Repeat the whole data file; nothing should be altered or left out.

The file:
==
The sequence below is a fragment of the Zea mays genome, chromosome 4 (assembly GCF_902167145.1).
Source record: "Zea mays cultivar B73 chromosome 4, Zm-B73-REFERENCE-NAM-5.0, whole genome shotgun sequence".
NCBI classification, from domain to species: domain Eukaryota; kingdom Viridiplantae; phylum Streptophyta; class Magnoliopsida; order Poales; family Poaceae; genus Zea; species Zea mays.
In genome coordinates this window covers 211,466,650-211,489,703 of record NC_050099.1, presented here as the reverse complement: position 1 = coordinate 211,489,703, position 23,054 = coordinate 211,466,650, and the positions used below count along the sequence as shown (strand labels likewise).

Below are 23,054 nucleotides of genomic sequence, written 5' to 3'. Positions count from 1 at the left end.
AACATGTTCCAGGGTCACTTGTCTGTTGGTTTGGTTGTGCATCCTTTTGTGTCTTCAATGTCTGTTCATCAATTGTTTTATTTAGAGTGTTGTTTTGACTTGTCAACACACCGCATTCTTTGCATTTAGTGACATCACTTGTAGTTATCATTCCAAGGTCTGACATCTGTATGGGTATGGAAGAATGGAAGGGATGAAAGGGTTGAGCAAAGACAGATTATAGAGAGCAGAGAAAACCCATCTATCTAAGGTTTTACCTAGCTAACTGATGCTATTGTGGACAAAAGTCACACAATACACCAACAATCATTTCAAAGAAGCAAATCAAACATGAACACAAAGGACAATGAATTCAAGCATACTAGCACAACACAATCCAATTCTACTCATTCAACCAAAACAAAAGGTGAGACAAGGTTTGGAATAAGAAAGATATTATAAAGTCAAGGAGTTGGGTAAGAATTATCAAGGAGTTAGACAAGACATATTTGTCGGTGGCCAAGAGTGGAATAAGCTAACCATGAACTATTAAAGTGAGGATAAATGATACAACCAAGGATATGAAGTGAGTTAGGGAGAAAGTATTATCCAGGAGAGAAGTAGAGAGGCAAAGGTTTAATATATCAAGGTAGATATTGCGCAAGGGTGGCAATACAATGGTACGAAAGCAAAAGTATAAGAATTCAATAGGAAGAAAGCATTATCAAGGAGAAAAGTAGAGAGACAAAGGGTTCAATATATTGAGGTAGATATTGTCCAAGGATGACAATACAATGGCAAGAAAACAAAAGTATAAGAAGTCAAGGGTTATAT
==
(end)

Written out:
The sequence below is a fragment of the Zea mays genome, chromosome 4 (assembly GCF_902167145.1).
Source record: "Zea mays cultivar B73 chromosome 4, Zm-B73-REFERENCE-NAM-5.0, whole genome shotgun sequence".
NCBI classification, from domain to species: domain Eukaryota; kingdom Viridiplantae; phylum Streptophyta; class Magnoliopsida; order Poales; family Poaceae; genus Zea; species Zea mays.
In genome coordinates this window covers 211,466,650-211,489,703 of record NC_050099.1, presented here as the reverse complement: position 1 = coordinate 211,489,703, position 23,054 = coordinate 211,466,650, and the positions used below count along the sequence as shown (strand labels likewise).

Below are 23,054 nucleotides of genomic sequence, written 5' to 3'. Positions count from 1 at the left end.
AACATGTTCCAGGGTCACTTGTCTGTTGGTTTGGTTGTGCATCCTTTTGTGTCTTCAATGTCTGTTCATCAATTGTTTTATTTAGAGTGTTGTTTTGACTTGTCAACACACCGCATTCTTTGCATTTAGTGACATCACTTGTAGTTATCATTCCAAGGTCTGACATCTGTATGGGTATGGAAGAATGGAAGGGATGAAAGGGTTGAGCAAAGACAGATTATAGAGAGCAGAGAAAACCCATCTATCTAAGGTTTTACCTAGCTAACTGATGCTATTGTGGACAAAAGTCACACAATACACCAACAATCATTTCAAAGAAGCAAATCAAACATGAACACAAAGGACAATGAATTCAAGCATACTAGCACAACACAATCCAATTCTACTCATTCAACCAAAACAAAAGGTGAGACAAGGTTTGGAATAAGAAAGATATTATAAAGTCAAGGAGTTGGGTAAGAATTATCAAGGAGTTAGACAAGACATATTTGTCGGTGGCCAAGAGTGGAATAAGCTAACCATGAACTATTAAAGTGAGGATAAATGATACAACCAAGGATATGAAGTGAGTTAGGGAGAAAGTATTATCCAGGAGAGAAGTAGAGAGGCAAAGGTTTAATATATCAAGGTAGATATTGCGCAAGGGTGGCAATACAATGGTACGAAAGCAAAAGTATAAGAATTCAATAGGAAGAAAGCATTATCAAGGAGAAAAGTAGAGAGACAAAGGGTTCAATATATTGAGGTAGATATTGTCCAAGGATGACAATACAATGGCAAGAAAACAAAAGTATAAGAAGTCAAGGGTTATAT